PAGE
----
As anyone in Israel can attest, time is a preoccupation in this nation and the surrounding region. There are few topics that do not hearken back to ancient eras, and while the future is on everyone’s minds, history seems remarkably flexible, open to any number of perfectly viable versions of truth.
Photographer Barry Frydlender has chosen to disregard the constraints of immediacy and the burden of history and instead engages time by practicing what might be called a “durational” form of photography. His images—composites made up of dozens, sometimes hundreds of individual visual facets—may evolve over a period of months in the making and the editing. The results are hyper-detailed vistas printed on a vast scale, often bringing us into the streets and social circumstances of Israel. “There’s a hidden history in every image,” says Frydlender.
It might be said that to photograph anything in Israel is to take a political position, so charged is the terrain with controversy. But Frydlender seems to maintain an observer’s detachment, even when his work is dealing with a topic as volatile as territory: his Israeli panoramas include Muslims and Jews, Ashkenazi and Sephardic, secular and religious, young and old. In this sense, his photographs testify to a land of many peoples and faiths and types, interconnected by the situation of this country.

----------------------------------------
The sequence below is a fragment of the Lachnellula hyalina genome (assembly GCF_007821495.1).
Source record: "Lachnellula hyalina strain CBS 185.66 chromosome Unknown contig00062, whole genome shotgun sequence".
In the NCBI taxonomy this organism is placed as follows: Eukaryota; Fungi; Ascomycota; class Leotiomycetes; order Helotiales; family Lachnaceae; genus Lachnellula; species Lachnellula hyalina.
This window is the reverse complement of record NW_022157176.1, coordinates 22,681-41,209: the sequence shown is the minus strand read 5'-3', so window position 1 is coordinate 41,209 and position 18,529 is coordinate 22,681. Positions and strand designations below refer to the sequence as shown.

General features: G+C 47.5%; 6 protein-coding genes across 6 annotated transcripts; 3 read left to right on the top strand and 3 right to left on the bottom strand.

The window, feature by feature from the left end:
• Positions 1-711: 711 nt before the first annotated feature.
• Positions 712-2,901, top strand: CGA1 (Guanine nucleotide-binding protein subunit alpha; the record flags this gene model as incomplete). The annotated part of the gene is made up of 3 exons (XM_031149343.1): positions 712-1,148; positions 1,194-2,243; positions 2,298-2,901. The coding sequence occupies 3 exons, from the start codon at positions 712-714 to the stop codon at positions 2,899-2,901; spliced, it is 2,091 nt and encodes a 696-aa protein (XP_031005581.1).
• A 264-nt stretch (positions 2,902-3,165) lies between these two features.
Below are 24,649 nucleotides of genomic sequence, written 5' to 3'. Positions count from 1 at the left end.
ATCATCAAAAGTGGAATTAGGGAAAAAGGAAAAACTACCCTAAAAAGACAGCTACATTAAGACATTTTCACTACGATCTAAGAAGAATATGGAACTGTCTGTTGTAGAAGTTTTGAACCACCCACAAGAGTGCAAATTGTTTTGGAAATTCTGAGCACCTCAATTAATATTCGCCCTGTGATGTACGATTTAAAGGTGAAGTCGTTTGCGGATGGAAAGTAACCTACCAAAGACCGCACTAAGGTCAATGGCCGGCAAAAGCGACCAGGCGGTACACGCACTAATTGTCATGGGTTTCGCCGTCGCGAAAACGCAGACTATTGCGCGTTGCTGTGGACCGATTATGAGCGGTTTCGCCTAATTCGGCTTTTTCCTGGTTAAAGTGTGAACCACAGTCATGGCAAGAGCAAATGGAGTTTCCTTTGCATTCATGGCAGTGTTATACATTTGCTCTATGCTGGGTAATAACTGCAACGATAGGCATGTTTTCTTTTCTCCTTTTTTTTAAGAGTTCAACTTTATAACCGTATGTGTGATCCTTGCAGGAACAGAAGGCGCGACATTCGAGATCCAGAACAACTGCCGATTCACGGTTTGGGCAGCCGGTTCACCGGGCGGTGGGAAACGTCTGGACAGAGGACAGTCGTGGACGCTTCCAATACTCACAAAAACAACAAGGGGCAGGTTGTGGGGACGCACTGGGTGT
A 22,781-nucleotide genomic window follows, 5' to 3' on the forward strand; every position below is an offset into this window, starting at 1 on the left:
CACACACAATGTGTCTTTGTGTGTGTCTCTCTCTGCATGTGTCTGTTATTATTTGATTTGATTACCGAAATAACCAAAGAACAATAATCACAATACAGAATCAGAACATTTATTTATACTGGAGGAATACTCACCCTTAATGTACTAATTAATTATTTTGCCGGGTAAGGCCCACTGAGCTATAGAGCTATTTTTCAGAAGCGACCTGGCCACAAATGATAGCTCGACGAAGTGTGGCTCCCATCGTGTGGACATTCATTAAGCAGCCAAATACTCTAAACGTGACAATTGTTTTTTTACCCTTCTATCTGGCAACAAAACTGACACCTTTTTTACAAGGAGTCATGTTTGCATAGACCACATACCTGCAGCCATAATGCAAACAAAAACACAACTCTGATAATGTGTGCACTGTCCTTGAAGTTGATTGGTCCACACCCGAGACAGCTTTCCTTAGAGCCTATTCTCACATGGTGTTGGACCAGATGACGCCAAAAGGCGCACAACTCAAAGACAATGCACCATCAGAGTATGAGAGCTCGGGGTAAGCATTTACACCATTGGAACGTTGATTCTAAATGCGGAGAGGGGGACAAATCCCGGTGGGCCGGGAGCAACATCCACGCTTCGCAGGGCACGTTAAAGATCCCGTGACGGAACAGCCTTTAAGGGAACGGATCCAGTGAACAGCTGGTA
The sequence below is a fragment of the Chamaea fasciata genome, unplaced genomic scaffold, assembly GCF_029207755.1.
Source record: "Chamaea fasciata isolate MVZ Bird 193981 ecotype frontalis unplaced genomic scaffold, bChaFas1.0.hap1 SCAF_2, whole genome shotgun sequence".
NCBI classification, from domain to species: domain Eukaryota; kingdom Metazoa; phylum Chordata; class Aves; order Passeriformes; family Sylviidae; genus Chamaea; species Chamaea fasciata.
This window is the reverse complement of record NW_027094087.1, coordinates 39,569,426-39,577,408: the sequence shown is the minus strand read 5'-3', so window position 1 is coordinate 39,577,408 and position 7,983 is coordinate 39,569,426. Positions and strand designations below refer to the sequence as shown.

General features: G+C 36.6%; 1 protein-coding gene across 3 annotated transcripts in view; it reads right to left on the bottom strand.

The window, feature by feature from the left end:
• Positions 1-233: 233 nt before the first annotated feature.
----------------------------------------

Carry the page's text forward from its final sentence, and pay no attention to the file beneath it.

Frydlender is meticulous in constructing his visual assemblages, which are stitched together with the help of his computer. He finds meaning in each of the many pieces of his “mosaics”—shaking up traditional ideas of centrality and focus. In the film Out in the World, he explains to a group of young photographers that each piece in his iconic 2003 photograph The Flood has its own center point: the viewer’s eye can land anywhere and find fulfillment.
These stills are from the film Out in the World, available with the purchase of The Desert and the Cities Sing: Discovering Today’s Israel.